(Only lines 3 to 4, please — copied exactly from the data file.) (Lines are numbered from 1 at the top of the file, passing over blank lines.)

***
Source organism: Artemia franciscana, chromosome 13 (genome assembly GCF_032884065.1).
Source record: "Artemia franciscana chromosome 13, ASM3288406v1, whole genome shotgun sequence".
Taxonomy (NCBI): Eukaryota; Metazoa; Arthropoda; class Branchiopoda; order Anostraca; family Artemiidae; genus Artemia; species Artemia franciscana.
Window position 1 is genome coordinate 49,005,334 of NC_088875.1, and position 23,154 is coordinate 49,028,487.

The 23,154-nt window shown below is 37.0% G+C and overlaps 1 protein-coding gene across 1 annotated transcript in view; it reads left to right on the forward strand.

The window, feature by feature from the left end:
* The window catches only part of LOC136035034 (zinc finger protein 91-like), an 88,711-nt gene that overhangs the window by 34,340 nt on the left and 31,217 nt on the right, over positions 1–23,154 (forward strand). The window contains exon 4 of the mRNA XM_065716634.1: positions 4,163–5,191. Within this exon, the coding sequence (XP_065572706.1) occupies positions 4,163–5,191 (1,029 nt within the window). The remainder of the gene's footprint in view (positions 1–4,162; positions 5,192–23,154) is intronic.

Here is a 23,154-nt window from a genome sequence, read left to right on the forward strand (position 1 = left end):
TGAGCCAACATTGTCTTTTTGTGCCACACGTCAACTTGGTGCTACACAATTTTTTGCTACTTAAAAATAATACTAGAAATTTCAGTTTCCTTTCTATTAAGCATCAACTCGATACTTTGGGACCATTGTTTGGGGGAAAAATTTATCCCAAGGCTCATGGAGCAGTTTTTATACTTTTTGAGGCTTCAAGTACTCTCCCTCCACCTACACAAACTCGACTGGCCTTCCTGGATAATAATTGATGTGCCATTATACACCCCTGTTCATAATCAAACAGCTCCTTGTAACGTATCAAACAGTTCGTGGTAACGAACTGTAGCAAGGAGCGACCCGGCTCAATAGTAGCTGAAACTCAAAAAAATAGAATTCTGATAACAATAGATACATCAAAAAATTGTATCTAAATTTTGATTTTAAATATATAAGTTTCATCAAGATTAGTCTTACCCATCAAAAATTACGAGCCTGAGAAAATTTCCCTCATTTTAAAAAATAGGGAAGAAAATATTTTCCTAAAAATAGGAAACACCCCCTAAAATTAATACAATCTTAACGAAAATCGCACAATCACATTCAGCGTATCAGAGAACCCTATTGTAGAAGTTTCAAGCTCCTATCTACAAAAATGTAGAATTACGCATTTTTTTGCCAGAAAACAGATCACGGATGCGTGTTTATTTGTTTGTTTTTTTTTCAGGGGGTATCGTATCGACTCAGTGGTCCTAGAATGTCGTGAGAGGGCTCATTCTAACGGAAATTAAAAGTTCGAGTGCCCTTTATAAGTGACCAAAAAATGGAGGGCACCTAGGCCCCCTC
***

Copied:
Taxonomy (NCBI): Eukaryota; Metazoa; Arthropoda; class Branchiopoda; order Anostraca; family Artemiidae; genus Artemia; species Artemia franciscana.
Window position 1 is genome coordinate 49,005,334 of NC_088875.1, and position 23,154 is coordinate 49,028,487.